Simulating physical motion for virtual reality

Hosting structure

  • City: Rennes
  • Institution: Inria Rennes Laboratory
  • Team: HYBRID

Virtual reality, haptics, motion, psychophysics


  • Anatole Lécuyer:
  • Antoine Costes:


The internship is intended for a duration of 4 to 6 months, from February 2020.

Internship description

This internship aims at studying novel approaches to improve user experience when navigating invirtual environments. In particular, we are looking for new ways to induce vection and/or to minimize cybersickness symptoms in an efficient way. We focus here on the use of a force-feedback device to stimulate the vestibular system, that is, moving the user’s head.
After a state of the art review, you will design and implement various force-feedback effects and carry auser study to evaluate them. Depending on results and student wishes the option for continuing on to a Ph.D. on a related topic may arise.

Internship context and description

Virtual reality has gone through considerable development over the last years. But no matter thequality and sophistication of audiovisual technologies, they can’t help a lack of body sensations, because other modalities have to be used to efficiently produce bodily effects. The most obvious way to produce physical sensations is of course to move the whole body (like in “4D cinemas”), but the energy needed bysuch devices makes them massive and expensive. Another approach is to produce the sensation of movement instead the actual movement itself, i.e. create an illusion.

During displacement in virtual environments, two perceptual phenomenamight occur: “vection” (the sensation of being moved) and “cybersickness” (a set of illness symptoms similar to motion sickness). They both relate to visual stimuli, vestibular stimuli and their interactions. Both of them are crucial for user experience, yet hard to apprehend in a practical way because they vary significantly according to a variety of parameters, from display hardware features to individual sensitivity. If vection has previously been thought to be the cause of cybersickness, very few studies addressed to two phenomena together, and their relationship appears to be complex[1]. While the use ofvisual stimuli is very common to induce vection, the haptic stimulation of the vestibular system(that is, applying forces to thehead) has been little explored [2] [3].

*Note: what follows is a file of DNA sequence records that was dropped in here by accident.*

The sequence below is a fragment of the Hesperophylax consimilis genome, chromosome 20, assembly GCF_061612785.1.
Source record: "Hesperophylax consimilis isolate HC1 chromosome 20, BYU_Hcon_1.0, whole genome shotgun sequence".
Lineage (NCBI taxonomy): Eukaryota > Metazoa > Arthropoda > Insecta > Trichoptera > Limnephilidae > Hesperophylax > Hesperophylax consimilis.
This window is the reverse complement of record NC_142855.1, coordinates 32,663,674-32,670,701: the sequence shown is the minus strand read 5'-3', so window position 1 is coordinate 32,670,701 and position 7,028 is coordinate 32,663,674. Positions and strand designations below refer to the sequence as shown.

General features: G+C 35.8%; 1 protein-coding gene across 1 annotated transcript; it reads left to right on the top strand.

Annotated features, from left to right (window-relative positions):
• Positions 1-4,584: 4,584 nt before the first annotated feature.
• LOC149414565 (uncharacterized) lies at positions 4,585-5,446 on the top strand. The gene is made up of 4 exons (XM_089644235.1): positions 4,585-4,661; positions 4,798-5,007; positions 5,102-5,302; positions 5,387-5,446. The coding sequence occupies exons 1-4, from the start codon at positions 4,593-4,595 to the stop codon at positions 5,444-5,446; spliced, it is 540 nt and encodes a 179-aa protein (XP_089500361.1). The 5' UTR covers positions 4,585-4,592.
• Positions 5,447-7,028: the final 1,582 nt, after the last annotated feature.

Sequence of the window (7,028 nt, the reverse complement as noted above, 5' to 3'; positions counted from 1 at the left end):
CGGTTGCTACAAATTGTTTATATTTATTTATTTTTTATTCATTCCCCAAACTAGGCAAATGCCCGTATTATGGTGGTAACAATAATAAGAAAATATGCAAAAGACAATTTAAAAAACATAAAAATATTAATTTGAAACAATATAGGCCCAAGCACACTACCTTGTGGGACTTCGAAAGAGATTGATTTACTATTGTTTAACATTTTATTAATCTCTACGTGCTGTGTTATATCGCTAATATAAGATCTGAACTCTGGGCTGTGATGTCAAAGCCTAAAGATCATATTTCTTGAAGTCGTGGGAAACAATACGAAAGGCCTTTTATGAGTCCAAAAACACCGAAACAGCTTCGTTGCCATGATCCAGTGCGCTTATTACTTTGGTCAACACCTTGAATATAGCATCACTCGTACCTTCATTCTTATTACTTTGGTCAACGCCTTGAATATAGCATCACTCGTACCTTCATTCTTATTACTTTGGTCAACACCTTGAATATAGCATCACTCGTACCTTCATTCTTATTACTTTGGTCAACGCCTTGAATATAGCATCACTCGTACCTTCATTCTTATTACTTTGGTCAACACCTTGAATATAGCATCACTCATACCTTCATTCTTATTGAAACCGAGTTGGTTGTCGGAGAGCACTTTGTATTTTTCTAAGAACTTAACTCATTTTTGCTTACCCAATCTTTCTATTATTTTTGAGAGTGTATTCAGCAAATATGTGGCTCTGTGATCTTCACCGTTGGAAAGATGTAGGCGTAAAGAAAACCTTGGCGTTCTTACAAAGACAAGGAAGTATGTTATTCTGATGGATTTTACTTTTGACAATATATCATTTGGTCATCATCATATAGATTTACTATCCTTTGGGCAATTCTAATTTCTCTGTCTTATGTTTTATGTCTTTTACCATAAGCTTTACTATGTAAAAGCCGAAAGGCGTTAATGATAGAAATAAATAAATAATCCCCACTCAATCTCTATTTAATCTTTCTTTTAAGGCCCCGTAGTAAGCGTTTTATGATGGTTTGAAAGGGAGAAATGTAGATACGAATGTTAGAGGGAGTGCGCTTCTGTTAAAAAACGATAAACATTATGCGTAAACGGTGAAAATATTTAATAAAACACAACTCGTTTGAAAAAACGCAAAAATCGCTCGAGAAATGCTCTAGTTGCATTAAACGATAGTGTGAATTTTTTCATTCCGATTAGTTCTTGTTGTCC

[1]Palmisano, S., Mursic, R., & Kim, J. (2017). Vection and cybersickness generated by head-and-display motion in the Oculus Rift. Displays, 46, 1-8.
[2] Gugenheimer, J., Wolf, D., Eiriksson, E. R., Maes, P., & Rukzio, E. (2016, October). Gyrovr: Simulating inertia in virtual reality using head worn flywheels. In Proceedings of the 29th Annual Symposium on User Interface Software and Technology (pp. 227-232).
[3] Danieau, F., Fleureau, J., Guillotel, P., Mollet, N., Lécuyer, A., & Christie, M. (2012, December). HapSeat: producing motion sensation with multiple force-feedback devices embedded in a seat. In Proceedings of the 18th ACM symposium on Virtual reality software and technology (pp. 69-76).

Requested profile

The candidate must be interested and curious about human perception, immersive technologies and scientific experimentation. They should also be comfortable with as much following items as possible:

  • Knowledge about psychophysics or cognitive sciences
  • Experience with Unity 3D
  • Knowledge in programming real-time 3D (video games, VR…)
  • Experience in haptics
  • Technical english

Applications (CV + cover letter) should be sent by e-mail to Anatole Lécuyer ( and Antoine Costes (

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